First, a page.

Roza's family moved to Warsaw in 1934. She had just begun college when Germany invaded Poland in 1939. In 1940, the Germans sealed the Warsaw ghetto, where her parents were shot during a roundup. Roza escaped and went into hiding. From her hiding place she saw the burning of the ghetto in the 1943 uprising. She had false papers stating she was a Polish Catholic (Maria Kowalczyk), and was deported by cattle train to Germany in June 1943. She worked on a farm until liberation in 1945.
And they said to me, "You have a choice to go either on a farm, to an ammunition, uh, fabrik [factory], or to hotels. I thought for myself to be...to be safe, would be the best thing to go on a farm. Because I knew it'll be a lot [of] hard work but I won't meet so many Poles. I was afraid to meet Poles. That was the idea. I still had my false papers as a Christian girl. Sure. As Maria Kowalcik. Maria Jadwiga Kowalcik. The middle name was Jadwiga. As such I came to Germany, as Maria Kowalcik. And I thought for my own sake, I probably would be safer to be away from everybody. And I thought on a farm, Poles would probably not likely go to a farm. They might want to go to a hotel, to some offices, to some...any other place, but I thought for myself, I'd rather go to a farm. First of all, I was emaciated. I was...I was about eighty, ninety pounds, skin and bone, when I came to Germany. Skin and bone. And...um...as such I came to Germany. They told me where they are going to bring me, to Krummhardt, near Esslingen. It is a small farm, that the man that owns the farm is paralyzed, but he has a son-in-law by the name of Karl Beck, and a daughter Louise. She was just married to this Mr. Beck. And I was brought to Krummhardt. That's how I came to Germany. Okay. I was a city girl. I never knew what means...what work means because at home we were wealthy. We had maids, and...we had everything. I never even knew how to boil a glass of water. Very spoiled...very...really very well taken care of, and I had no idea what a farm means...to work on a farm. Anyway, but I adapted and adjusted very well. I knew that that's the way it is. That's the way it's going to be. I better make the best of it.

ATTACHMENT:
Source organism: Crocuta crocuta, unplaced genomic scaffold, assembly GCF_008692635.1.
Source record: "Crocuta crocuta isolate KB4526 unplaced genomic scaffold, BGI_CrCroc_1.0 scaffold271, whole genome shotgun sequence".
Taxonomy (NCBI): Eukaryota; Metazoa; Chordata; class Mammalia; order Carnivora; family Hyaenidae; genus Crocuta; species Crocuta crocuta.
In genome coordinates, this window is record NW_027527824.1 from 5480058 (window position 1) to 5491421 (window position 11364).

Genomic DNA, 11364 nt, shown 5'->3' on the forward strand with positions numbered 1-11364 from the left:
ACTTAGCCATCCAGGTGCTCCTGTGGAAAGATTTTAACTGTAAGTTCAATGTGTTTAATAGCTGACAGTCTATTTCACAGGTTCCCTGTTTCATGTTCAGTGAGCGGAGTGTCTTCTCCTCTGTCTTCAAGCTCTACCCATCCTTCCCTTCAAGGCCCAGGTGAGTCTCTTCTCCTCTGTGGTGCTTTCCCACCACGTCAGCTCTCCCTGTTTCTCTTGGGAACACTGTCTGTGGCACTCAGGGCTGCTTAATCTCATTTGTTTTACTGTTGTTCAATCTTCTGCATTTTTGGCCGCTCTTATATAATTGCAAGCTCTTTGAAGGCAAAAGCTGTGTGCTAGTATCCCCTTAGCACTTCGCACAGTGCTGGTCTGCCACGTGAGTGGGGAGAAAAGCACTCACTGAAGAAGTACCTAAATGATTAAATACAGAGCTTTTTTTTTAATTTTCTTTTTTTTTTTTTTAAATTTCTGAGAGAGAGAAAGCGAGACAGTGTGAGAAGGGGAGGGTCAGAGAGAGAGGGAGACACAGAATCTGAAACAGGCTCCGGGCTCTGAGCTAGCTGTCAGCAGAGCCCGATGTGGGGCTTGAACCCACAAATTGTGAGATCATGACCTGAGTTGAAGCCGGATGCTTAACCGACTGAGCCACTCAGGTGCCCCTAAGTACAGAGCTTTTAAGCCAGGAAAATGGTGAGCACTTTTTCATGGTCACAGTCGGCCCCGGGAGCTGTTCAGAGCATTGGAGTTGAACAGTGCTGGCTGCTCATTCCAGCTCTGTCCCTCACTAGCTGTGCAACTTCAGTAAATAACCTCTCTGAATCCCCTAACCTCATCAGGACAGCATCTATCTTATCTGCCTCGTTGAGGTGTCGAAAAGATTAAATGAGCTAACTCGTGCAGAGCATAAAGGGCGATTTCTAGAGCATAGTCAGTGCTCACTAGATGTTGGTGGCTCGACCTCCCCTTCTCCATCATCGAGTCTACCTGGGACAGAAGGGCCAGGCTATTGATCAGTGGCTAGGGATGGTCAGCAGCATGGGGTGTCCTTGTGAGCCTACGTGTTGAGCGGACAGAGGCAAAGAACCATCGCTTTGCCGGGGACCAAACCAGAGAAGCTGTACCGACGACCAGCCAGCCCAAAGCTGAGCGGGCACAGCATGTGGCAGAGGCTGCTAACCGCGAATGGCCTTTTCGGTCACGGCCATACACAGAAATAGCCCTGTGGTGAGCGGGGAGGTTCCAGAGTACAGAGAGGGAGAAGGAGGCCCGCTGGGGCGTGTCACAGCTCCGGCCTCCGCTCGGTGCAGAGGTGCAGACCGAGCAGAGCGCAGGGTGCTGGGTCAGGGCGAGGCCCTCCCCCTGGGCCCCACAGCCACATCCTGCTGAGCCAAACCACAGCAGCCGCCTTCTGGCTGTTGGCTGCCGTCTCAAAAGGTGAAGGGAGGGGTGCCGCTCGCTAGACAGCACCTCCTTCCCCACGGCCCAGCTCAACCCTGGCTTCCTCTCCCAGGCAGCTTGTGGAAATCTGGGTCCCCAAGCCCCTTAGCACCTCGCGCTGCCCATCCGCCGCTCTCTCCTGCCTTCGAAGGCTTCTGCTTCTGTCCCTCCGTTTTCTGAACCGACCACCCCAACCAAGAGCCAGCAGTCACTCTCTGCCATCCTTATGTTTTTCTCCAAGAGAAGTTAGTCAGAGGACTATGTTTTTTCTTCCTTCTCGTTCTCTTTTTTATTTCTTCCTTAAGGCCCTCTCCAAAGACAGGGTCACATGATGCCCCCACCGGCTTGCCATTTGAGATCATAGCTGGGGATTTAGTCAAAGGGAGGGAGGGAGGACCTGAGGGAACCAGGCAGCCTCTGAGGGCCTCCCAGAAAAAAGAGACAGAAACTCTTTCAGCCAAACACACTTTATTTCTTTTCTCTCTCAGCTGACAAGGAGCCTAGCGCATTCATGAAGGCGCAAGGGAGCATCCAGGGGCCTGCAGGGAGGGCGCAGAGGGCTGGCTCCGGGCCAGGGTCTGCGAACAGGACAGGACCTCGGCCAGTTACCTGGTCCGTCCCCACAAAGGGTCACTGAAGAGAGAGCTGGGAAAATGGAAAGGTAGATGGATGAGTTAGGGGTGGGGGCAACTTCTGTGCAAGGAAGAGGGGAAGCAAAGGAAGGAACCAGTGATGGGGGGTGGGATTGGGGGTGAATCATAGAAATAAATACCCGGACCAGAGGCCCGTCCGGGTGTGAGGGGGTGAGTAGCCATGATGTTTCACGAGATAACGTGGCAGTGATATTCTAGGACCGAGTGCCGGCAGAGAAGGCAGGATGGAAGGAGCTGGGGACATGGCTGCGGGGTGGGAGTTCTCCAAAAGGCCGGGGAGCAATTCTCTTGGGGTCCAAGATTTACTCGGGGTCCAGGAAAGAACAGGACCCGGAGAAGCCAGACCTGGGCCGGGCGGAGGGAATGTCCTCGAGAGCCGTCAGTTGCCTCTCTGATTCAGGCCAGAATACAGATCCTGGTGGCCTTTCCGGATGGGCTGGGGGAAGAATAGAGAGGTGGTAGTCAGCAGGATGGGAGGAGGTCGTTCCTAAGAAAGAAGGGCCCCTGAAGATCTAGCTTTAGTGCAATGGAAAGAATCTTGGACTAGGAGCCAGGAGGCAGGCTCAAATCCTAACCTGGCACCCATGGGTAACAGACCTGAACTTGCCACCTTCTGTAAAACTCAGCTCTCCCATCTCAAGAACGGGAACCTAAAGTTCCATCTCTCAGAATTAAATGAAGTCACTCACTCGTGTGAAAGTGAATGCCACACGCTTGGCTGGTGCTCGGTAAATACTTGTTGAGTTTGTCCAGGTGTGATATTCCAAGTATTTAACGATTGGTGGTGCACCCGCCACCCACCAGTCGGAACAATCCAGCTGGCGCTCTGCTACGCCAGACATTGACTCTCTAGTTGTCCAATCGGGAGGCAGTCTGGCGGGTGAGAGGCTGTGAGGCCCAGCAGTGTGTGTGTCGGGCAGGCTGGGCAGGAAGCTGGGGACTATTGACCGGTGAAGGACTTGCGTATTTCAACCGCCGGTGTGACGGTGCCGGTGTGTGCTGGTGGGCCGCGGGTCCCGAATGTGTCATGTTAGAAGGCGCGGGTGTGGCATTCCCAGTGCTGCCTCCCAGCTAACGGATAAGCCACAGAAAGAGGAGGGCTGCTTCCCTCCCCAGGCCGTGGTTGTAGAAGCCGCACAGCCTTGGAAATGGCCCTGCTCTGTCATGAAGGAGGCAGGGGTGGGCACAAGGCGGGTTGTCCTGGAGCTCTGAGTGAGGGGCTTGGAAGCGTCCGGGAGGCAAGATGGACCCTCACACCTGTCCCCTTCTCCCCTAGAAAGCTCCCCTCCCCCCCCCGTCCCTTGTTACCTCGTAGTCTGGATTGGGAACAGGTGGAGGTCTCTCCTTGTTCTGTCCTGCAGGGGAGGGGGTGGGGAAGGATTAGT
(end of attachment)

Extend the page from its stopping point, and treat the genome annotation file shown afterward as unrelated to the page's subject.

We would like to thank The Crown and Goodman Family and the Abe and Ida Cooper Foundation for supporting the ongoing work to create content and resources for the Holocaust Encyclopedia. View the list of all donors.